Community Gardening

Overview

Today, more and more people are thinking green—and there’s no urban activity greener, in every sense of the word, than community gardening. This all-region guide, filled with hands-on tips, offers a snapshot of today’s vibrant North American community gardening movement. Whether you are already a member of a community garden, want to get involved in one, or are just curious, this guide will inform and inspire you. Models include vegetable gardens, aesthetic and art gardens, children’s and youth gardens, and ...
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Overview

Today, more and more people are thinking green—and there’s no urban activity greener, in every sense of the word, than community gardening. This all-region guide, filled with hands-on tips, offers a snapshot of today’s vibrant North American community gardening movement. Whether you are already a member of a community garden, want to get involved in one, or are just curious, this guide will inform and inspire you. Models include vegetable gardens, aesthetic and art gardens, children’s and youth gardens, and several others. Using real-life case studies from around North America, the expert contributors show how community gardening produces safe, eco-friendly food; brings neighbors together; offers valuable lessons for children; and gives each participant the personal satisfaction that comes with cultivating the land and making things grow. Like all Brooklyn Botanic Garden handbooks, this entry features sustainable and organic gardening practices.
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Editorial Reviews

Library Journal

As food prices climb, Americans have shown renewed interest in vegetable gardening, but urban residents may not have space to grow their own food at home. Community gardens are a time-honored solution to this problem, and they can serve many other purposes, too. Peters, Brooklyn Botanic Garden's director of publications, and horticultural therapist Kirby provide readers with something like a wildlife field guide that illustrates garden types rather than bird or flower species. With ten readable essays by community gardening experts and enthusiasts, the book takes a broad view of what constitutes a community garden. Chapters devoted to food gardens, youth gardens, therapeutic horticulture, gardens welcoming new immigrants, pocket parks, and habitat gardens introduce readers to the characteristics of each garden type, discuss its benefits, and offer tips for garden organizers. Other sections cover soil health, inclusive garden planning, sustainable community organizing, and environmental concerns. Rich with examples and illustrations from real gardens, highlighting the experience of gardeners of many different stripes, this book is invaluable for public libraries, horticultural collections, and high school libraries.
—Emily-Jane Dawson

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Product Details

Meet the Author

Editors:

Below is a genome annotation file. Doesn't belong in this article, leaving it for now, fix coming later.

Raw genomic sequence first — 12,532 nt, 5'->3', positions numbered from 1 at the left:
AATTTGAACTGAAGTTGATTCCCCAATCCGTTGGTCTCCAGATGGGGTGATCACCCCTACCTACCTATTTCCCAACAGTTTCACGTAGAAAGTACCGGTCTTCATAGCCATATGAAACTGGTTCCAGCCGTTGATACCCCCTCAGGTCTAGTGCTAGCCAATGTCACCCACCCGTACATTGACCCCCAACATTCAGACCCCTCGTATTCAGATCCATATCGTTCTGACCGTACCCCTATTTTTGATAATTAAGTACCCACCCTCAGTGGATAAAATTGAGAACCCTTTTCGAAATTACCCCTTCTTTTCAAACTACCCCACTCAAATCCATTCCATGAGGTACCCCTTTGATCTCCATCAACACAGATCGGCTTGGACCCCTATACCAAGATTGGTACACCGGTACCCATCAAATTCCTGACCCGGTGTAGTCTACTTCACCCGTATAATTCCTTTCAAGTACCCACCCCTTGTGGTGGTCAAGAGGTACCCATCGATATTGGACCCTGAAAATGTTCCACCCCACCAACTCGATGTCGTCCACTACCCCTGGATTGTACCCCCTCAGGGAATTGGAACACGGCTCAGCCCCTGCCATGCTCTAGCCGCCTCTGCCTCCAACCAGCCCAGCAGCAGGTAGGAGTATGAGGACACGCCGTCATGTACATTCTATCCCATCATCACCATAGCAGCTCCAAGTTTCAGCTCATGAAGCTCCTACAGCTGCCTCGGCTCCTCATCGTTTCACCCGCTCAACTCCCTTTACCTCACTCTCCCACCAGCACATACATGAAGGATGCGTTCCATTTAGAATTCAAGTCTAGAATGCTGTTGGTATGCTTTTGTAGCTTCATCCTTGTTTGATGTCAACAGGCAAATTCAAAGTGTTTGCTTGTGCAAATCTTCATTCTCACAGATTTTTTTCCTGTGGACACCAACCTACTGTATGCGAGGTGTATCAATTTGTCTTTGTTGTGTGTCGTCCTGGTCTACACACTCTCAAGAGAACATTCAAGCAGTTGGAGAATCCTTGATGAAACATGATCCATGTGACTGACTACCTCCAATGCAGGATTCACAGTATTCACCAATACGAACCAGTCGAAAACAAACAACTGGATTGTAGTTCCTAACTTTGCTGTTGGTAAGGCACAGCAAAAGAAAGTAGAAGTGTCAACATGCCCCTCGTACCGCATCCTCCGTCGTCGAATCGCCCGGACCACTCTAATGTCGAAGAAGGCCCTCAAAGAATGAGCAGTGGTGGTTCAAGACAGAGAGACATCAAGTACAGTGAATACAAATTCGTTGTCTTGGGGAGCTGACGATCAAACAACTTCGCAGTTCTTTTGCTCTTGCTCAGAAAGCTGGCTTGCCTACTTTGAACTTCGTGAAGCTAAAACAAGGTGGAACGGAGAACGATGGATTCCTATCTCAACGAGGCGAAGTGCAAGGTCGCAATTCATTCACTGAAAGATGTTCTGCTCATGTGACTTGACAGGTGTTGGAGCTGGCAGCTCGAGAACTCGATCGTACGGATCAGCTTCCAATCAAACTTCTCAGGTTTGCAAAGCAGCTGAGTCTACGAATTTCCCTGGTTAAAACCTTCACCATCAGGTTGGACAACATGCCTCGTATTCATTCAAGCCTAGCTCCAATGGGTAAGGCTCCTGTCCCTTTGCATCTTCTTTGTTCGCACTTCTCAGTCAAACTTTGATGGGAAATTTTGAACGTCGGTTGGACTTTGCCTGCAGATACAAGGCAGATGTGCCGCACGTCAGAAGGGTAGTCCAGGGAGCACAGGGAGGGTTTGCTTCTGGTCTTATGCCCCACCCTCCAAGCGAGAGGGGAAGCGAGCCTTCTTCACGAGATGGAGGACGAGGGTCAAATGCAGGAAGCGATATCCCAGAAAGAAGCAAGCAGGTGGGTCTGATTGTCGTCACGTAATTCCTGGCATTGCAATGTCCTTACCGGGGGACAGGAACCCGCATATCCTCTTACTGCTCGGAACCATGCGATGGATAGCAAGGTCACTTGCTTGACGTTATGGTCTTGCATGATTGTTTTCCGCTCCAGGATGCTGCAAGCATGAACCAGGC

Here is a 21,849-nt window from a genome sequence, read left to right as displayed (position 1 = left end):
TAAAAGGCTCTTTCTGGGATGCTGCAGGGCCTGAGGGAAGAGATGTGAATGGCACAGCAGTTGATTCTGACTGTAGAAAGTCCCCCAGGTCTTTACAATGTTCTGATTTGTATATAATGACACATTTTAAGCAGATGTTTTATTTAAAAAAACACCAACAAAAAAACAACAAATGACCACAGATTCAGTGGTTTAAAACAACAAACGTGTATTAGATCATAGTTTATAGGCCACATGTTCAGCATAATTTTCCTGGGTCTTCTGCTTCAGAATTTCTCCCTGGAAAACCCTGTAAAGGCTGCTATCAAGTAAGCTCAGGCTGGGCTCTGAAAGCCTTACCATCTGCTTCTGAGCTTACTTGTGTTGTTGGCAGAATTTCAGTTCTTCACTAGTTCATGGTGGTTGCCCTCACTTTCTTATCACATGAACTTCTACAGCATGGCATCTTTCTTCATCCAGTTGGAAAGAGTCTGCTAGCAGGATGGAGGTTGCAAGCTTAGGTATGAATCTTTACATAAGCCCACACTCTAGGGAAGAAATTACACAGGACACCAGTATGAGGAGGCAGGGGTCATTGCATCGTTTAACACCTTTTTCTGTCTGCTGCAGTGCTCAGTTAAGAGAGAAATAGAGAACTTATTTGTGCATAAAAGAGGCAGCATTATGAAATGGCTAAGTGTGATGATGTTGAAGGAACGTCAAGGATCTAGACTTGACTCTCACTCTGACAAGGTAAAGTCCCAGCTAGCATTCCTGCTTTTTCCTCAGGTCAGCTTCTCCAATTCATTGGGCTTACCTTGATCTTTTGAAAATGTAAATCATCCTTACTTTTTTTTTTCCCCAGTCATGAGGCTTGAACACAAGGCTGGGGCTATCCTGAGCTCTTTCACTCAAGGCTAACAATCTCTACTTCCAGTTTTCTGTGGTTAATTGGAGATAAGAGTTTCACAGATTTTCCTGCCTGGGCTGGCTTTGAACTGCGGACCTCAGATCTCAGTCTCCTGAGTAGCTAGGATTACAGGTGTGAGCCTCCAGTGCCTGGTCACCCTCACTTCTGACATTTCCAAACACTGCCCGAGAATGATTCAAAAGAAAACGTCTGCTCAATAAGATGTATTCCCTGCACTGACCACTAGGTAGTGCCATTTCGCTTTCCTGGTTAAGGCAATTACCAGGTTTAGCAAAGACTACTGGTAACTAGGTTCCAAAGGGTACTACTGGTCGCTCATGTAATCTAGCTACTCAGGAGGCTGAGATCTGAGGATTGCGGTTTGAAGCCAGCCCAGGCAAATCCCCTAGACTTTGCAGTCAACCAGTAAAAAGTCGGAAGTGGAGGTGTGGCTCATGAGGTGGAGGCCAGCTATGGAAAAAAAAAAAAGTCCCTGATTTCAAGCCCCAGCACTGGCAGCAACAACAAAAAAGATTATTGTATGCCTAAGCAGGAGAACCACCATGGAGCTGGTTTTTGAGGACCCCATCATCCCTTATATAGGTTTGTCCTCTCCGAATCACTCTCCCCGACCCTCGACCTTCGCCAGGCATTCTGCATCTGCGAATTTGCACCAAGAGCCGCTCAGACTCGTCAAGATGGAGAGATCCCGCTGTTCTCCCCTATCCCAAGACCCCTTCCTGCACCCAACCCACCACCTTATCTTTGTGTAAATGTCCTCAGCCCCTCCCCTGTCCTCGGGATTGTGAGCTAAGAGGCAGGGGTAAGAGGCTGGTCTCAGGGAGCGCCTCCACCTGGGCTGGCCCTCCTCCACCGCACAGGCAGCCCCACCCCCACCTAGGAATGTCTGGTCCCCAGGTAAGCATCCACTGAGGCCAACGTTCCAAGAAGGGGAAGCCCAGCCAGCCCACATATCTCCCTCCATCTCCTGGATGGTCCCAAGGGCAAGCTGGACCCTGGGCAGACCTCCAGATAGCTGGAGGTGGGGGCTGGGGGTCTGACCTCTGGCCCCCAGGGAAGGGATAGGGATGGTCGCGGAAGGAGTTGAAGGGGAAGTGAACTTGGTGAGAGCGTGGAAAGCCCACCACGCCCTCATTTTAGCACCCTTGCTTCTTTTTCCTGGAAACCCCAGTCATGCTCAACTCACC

Elizabeth Peters is the director of publications at Brooklyn Botanic Garden. She is the former editor of The Independent Film & Video Monthly and has written about grassroots organizing and community building. Peters also served as director of Tuscarora Organic Growers, a rural collective of family farms based in Hustontown, Pennsylvania.

Ellen Kirby is the former director of Brooklyn Greenbridge, the community environmental-horticulture program of Brooklyn Botanic Garden. For more than 20 years Kirby has served as the coordinator of a community garden in Brooklyn. She is also a member of the American Association of Horticulture Therapy and a former president of the American Community Gardening Association.

The book’s authors are drawn from leading practitioners of community gardening across the U.S.

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Table of Contents


About This Book     4
Seeing Green   Ellen Kirby     6
Benefits of Community Gardening     11
Making the Case     15
Food Gardens   Kat Shiffler   Lara Sheets   Liz Tylander     18
City Slicker Farms, West Oakland, California     20
Community Crops, Lincoln, Nebraska     22
East New York Farms!, Brooklyn, New York     24
Edible Schoolyard, Berkeley, California     26
Gardeners in Community Development, Dallas, Texas     28
Growing Power, Chicago, Illinois and Milwaukee, Wisconsin     30
Intervale Center, Burlington, Vermont     32
Nuestras Raices, Holyoke, Massachusetts     34
Youth Garden Programs   Patsy Benveniste   Eliza Fournier   Lynne Haynor   Angela Mason     36
The Food Project   Cody Urban     44
Therapeutic Horticulture   Susan Fields     48
Horticulture Therapy in Community Gardens     56
Growing New Americans   Aaron Reser     58
Pocket Parks and Small Community Gardens   Daniel Winterbottom     64
Starting Out     70
Habitat Communities   Pat Sutton   Clay Sutton     74
Learning from Plants and Wildlife   Marilyn Smith     78
Making Gardens Sustainable   Lenny Librizzi     82
Site Protection     85
Rainwater Harvesting     88
Soil Health and Safety   Ulrich Lorimer     94
The Magic of Compost     97
Bringing Community Into the Garden   Robin Simmen     100
Access, Fences, and Beyond     104
Tips for Political Action     107
Resources     110
Contributors     112
Index     116
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